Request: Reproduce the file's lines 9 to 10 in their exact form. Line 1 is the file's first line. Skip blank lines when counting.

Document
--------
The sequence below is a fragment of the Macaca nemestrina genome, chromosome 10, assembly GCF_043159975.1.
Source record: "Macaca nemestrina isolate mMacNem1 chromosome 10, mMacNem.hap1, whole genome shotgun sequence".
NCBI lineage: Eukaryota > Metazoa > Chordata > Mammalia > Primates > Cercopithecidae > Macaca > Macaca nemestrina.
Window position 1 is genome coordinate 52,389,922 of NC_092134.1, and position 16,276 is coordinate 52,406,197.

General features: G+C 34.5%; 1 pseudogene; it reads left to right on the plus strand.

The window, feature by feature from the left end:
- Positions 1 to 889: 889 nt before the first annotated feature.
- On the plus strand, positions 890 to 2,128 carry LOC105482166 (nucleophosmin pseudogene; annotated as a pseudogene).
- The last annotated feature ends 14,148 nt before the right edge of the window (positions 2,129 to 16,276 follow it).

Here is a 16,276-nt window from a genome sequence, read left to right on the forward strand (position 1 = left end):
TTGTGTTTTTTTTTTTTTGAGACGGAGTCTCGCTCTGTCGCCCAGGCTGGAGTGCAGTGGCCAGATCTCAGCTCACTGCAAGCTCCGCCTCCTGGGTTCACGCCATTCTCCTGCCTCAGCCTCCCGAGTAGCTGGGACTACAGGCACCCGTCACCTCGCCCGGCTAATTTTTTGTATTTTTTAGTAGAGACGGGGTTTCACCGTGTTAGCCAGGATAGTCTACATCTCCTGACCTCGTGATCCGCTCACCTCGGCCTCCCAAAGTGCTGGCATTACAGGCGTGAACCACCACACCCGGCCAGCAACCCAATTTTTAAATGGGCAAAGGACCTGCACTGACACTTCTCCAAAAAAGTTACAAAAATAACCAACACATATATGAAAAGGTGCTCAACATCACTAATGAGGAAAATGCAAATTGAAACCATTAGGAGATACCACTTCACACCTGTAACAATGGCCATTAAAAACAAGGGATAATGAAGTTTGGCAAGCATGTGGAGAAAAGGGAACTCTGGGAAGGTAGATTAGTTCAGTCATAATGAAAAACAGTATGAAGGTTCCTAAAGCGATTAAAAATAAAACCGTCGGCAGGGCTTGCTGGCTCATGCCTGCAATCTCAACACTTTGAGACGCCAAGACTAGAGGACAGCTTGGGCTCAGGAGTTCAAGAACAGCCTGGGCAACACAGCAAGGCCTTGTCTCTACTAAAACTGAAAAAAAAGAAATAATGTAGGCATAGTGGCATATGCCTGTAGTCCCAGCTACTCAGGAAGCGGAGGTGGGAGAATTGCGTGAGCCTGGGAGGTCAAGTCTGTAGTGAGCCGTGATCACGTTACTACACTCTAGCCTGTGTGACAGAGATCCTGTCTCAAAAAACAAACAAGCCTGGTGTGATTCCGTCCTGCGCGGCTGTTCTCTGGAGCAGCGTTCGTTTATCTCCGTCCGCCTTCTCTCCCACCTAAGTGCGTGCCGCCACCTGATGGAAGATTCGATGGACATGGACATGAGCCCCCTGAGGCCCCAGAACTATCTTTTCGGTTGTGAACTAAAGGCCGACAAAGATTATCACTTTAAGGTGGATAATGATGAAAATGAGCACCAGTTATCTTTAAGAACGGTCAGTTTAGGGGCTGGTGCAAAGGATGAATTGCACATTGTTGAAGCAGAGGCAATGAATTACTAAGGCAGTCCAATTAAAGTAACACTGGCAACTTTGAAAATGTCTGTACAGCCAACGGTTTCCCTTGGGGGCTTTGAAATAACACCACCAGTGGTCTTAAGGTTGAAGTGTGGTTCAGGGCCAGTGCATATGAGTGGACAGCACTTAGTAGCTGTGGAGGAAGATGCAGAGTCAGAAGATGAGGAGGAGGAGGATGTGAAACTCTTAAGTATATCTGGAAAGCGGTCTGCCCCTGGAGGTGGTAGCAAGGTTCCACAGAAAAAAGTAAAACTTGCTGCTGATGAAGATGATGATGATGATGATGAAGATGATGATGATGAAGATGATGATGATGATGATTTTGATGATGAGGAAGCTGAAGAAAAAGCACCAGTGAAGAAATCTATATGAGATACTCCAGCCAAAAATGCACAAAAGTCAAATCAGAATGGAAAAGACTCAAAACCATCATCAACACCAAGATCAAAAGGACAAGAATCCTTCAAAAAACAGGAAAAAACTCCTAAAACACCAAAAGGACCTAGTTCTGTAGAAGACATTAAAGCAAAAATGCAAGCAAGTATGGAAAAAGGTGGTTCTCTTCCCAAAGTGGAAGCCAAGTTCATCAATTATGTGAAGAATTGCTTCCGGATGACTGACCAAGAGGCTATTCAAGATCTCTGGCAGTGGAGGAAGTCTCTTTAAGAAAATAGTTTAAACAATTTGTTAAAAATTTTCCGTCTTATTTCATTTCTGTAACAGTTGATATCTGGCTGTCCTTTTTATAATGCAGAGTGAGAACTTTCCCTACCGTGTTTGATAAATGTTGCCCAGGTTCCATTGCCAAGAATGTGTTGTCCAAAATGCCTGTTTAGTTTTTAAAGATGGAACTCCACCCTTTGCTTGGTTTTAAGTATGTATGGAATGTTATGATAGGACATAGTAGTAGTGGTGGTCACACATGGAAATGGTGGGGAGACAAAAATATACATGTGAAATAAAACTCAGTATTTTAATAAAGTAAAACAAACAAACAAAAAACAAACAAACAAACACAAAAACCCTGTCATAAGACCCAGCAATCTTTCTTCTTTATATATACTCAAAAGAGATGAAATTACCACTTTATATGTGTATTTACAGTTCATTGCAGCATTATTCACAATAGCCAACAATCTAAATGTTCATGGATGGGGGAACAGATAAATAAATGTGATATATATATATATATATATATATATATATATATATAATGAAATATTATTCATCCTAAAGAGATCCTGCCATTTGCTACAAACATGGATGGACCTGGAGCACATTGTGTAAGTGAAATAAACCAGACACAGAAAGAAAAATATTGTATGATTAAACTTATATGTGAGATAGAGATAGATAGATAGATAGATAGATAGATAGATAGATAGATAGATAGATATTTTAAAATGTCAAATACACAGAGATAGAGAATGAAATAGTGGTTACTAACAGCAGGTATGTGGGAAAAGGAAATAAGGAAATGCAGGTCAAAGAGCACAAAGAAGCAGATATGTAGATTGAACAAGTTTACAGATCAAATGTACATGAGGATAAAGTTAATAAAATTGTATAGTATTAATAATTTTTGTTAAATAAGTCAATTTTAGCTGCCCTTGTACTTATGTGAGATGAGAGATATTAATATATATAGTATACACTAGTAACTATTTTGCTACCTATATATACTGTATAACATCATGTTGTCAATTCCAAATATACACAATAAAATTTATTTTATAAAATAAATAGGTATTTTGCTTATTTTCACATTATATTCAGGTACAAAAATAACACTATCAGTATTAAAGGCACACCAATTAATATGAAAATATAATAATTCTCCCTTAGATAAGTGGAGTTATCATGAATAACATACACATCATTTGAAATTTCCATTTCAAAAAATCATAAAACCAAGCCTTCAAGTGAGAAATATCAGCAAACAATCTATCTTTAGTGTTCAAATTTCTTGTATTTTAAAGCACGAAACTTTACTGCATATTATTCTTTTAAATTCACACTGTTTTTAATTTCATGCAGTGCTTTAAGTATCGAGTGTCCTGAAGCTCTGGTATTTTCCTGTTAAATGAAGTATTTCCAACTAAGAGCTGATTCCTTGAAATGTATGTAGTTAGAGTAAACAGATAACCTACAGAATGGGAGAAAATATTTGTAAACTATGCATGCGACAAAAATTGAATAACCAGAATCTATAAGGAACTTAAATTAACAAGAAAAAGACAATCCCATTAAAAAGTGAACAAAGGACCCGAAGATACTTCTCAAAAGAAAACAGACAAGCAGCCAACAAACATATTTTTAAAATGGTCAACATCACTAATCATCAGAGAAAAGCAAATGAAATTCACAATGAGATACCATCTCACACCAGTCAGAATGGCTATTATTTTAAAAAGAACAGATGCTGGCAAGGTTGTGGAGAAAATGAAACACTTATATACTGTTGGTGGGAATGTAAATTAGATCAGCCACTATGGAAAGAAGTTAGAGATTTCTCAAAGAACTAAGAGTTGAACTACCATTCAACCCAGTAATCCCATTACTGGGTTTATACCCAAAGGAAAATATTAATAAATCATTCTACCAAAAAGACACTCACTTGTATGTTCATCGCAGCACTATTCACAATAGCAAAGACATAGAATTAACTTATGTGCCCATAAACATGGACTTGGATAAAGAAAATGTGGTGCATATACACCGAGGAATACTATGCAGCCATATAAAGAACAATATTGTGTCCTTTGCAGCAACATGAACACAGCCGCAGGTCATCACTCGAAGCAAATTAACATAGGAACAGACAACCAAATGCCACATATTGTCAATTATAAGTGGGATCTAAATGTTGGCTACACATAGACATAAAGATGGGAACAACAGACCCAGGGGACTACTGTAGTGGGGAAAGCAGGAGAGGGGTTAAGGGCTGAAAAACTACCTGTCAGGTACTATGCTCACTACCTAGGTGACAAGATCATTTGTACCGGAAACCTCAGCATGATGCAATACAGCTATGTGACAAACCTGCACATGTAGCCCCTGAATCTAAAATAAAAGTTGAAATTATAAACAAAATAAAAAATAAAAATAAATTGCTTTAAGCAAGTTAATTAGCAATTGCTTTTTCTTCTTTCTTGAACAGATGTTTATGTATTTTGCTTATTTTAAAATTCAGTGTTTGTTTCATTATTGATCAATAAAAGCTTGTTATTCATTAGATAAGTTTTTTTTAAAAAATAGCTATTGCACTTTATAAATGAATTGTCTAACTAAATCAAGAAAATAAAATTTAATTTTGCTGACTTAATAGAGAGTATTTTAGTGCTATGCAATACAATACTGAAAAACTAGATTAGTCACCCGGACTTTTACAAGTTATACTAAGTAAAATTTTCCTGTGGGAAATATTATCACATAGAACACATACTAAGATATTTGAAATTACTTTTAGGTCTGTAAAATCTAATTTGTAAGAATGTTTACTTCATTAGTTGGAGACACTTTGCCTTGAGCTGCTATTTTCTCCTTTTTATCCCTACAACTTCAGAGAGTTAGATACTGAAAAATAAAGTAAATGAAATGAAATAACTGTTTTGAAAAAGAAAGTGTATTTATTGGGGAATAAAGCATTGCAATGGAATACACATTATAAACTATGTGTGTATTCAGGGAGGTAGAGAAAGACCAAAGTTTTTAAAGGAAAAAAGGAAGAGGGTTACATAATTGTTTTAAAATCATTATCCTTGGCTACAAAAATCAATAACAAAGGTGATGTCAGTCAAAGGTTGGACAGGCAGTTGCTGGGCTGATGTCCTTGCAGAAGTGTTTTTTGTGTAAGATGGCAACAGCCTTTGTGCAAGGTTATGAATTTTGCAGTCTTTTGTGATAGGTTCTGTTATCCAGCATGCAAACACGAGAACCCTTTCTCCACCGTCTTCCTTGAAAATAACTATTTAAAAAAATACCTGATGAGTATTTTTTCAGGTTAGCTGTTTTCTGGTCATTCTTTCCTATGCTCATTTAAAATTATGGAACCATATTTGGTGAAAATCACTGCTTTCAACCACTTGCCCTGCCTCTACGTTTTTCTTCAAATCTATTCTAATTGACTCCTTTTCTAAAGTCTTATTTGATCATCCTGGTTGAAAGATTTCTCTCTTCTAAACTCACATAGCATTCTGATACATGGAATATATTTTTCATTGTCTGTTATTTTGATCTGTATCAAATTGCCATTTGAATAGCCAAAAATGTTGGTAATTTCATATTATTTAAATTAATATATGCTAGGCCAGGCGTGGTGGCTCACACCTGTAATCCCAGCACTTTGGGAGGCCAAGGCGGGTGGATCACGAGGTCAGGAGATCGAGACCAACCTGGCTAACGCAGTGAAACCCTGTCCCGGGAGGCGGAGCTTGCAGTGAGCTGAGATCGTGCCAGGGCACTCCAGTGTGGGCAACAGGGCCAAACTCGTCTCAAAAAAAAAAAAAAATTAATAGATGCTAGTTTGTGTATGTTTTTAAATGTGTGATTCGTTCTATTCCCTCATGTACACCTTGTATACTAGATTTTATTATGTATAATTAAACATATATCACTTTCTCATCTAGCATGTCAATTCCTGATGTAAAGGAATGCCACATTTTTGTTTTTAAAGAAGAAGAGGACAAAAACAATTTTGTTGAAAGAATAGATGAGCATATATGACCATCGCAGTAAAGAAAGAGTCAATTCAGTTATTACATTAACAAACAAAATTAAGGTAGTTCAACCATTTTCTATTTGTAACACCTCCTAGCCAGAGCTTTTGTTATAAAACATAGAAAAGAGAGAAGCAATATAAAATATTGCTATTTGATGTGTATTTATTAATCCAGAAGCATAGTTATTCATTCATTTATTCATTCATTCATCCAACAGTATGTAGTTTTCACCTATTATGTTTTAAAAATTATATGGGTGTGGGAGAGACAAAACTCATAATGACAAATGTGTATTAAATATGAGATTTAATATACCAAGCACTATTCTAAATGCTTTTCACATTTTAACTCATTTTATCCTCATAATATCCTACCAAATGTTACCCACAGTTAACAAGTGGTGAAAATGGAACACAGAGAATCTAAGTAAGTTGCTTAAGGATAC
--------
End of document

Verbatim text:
- The last annotated feature ends 14,148 nt before the right edge of the window (positions 2,129 to 16,276 follow it).

Here is a 16,276-nt window from a genome sequence, read left to right on the forward strand (position 1 = left end):